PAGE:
Spending the day with Dr. Gabriel Ramos, Oncology Surgeon

Spent the day in the operating rooms with one of my favorite Mexican surgeons, Dr. Gabriel Ramos Orozco.  Dr. Ramos is an oncology surgeon with offices in Mexicali (Baja California) and his hometown of San Luis Rio del Colorado in Sonora, Mexico.

Dr. Gabriel Ramos Orozco, Oncology Surgeon

Dr. Gabriel Ramos Orozco, Oncology Surgeon

In the operating room with Dr. Gabriel Ramos

We spent the day in his hometown – first at the Hospital Santa Margarita, where he performed a laparoscopic cholecystectomy, and then in his offices seeing patients.

In the operating room

In the operating room – photos edited to preserve patient privacy

Hospital Santa Marta

The hospital itself was a small intimate clinic.  The operating rooms were small but well-equipped.  We were joined by Dr. Campa, an excellent anesthesiologist and another general surgeon.  While the anesthesia equipment was dated, all of the equipment was functional.  At one point, the sensors for cardiac monitoring and oxymetry readings malfunctioned but within seconds a backup monitor was attached.  (This is a frequent occurrence in most hospitals around the world and the USA because the sensors that connect to the patient with gel are cheap disposable and somewhat fragile.)

There were several monitors dedicated to laparoscopy with good display quality.  The operating rooms had ample light and functioned well. Overall the clinic was very clean.

ramos surgery

The surgery itself proceeded in classic fashion.  The patient was positioned appropriately and safely before being prepped and draped in sterile fashion.  Since the surgery itself was of short duration, anti-embolic / DVT prophylaxis was not required but was still applied.  (Note:  in Mexico, these stockings are of limited utility – and for more lengthy procedures, TEDS or electronic squeezing devices are usually applied.)

The surgery itself was under an hour, with no bleeding or other complications. The patient was then transferred to the post-operative care area for monitored recovery from general anesthesia.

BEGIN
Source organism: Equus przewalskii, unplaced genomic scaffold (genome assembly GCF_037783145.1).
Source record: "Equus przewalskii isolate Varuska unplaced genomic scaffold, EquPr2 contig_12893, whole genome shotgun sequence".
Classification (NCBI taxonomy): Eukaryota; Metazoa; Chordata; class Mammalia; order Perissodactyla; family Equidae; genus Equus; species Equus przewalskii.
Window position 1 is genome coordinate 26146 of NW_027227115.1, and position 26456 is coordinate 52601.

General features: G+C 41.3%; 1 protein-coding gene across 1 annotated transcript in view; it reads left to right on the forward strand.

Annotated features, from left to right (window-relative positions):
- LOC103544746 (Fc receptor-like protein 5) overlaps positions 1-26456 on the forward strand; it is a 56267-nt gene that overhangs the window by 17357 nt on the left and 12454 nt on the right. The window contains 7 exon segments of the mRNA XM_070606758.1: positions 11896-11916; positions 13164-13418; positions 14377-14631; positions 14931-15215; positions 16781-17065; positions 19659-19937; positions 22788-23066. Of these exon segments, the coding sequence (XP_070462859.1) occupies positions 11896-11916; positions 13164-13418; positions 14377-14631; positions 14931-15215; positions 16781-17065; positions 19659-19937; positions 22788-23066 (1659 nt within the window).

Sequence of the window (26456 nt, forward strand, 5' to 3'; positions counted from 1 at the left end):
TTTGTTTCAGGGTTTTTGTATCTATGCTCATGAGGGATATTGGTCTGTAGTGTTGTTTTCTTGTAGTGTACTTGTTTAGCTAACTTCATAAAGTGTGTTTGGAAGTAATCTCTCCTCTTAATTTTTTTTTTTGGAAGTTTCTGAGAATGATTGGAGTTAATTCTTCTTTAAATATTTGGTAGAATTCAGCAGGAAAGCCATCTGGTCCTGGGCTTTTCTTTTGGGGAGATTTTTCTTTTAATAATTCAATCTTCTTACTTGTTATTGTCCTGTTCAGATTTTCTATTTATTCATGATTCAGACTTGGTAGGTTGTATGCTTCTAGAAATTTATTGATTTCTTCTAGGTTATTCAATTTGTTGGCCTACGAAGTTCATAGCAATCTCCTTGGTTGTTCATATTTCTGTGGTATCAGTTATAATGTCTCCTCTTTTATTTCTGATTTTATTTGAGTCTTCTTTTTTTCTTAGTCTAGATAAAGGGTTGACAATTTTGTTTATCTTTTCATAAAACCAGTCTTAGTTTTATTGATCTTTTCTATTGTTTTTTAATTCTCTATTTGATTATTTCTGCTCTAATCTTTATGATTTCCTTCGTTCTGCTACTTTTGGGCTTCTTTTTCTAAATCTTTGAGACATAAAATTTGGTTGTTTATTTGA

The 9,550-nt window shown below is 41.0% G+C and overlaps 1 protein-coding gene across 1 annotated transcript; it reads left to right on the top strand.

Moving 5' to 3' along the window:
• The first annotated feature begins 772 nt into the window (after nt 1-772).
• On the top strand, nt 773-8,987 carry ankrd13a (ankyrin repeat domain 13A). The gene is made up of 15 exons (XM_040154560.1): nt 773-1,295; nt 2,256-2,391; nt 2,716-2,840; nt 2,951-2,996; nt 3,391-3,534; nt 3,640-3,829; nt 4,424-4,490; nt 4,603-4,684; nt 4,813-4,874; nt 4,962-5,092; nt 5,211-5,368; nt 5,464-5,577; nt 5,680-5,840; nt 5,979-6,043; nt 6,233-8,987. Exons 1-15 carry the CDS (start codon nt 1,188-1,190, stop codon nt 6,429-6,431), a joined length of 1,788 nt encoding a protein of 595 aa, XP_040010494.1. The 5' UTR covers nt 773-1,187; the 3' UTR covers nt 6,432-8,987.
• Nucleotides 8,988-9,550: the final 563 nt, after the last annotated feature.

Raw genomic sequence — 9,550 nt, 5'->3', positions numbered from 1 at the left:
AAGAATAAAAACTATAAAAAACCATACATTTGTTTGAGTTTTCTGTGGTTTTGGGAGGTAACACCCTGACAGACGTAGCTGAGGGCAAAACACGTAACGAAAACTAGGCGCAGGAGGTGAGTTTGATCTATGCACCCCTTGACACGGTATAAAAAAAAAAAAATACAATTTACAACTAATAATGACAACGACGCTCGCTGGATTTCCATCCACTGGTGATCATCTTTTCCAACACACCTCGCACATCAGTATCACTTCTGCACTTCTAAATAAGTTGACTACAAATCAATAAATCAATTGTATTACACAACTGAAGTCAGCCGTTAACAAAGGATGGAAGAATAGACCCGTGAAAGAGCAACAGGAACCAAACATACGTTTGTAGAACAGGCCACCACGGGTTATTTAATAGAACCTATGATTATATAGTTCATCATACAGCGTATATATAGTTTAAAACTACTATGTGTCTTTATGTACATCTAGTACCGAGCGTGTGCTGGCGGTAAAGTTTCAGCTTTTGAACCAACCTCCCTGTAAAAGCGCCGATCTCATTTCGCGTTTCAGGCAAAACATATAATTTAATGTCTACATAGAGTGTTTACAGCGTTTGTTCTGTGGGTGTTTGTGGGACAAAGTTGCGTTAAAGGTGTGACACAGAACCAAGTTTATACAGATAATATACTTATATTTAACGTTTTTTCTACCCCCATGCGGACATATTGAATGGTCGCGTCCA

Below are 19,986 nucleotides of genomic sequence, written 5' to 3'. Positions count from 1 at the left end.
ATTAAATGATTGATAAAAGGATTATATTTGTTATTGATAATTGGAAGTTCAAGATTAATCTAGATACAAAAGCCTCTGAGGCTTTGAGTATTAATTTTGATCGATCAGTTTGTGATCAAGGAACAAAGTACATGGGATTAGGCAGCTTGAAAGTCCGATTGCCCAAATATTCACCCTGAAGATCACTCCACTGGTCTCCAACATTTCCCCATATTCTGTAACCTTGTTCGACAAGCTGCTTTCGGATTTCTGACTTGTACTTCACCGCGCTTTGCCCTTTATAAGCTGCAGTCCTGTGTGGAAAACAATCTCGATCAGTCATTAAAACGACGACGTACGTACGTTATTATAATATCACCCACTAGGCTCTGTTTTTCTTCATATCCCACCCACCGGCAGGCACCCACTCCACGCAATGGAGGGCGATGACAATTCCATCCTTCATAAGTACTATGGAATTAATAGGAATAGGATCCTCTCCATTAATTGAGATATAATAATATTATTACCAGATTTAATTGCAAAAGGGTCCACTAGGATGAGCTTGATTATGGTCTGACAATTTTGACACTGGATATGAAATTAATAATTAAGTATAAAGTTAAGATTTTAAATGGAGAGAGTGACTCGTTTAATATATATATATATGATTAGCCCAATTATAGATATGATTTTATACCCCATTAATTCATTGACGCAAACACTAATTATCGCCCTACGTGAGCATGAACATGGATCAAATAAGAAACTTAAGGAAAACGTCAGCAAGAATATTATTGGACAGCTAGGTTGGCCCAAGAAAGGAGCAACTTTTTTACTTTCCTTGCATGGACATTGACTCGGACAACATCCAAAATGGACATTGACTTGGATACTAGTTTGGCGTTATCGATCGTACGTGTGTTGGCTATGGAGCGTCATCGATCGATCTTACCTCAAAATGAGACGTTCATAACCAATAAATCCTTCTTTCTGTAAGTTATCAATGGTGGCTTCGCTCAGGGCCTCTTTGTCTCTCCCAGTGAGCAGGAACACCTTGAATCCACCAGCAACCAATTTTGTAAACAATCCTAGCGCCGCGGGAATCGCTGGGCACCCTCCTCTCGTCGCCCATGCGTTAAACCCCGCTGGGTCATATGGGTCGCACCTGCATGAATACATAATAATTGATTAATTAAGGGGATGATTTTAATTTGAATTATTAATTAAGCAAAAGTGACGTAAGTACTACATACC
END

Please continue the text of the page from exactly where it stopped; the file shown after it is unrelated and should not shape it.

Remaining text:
Dr. Ramos performs laparoscopic surgery

Dr. Ramos performs laparoscopic surgery

In the clinic

It was an interesting day – because he sees a diverse mix of patients.  As a general surgeon, he also operates for many of the classic indications, so there were several patients who saw Dr. Ramos for post-operative visits after appendectomies, cholecystomies (gallbladder removal) and the like.  There was also a mix of patients with more serious conditions like colon, testicular and breast cancers.  His patients were a cross section of people, from the United States and Mexico alike.

International patients

Some of these patients came for the lower cost of treatment here in Mexico, but others came due to the dearth of specialty physicians like oncology surgeons in places like Yuma and Las Vegas.  Many of these international patients spoke Spanish, or brought translators with them since Dr. Ramos is primarily Spanish speaking.

Since D. Ramos is not well-known outside of Mexico, many of these patients were referred by word-of-mouth, by former patients, friends and family.

Then it was back to the hospital twice to visit his patient post-operative.  She was resting comfortably and doing well.  It is this level of service that draws patients to his clinic both here and in central Mexicali.

This winter, Dr. Ramos returns to school so to speak – as he will be spending several months in Barcelona, Spain and Colombia learning new techniques such as uni-port laparoscopy.  He will then be able to offer these state-of-the-art treatments to his patients back here at home; whether these patients come from northern Mexico or other parts of the globe.

Highly Recommended:  Excellent surgeon with well-coordinated team.  However, patients requiring more extensive surgery (large tumor surgeries/ cytoreductive surgery) should request Dr. Ramos perform surgery in the larger Mexicali facilities for better access to advanced and specialized support services like hemodialysis etc. for sicker/ higher risk patients.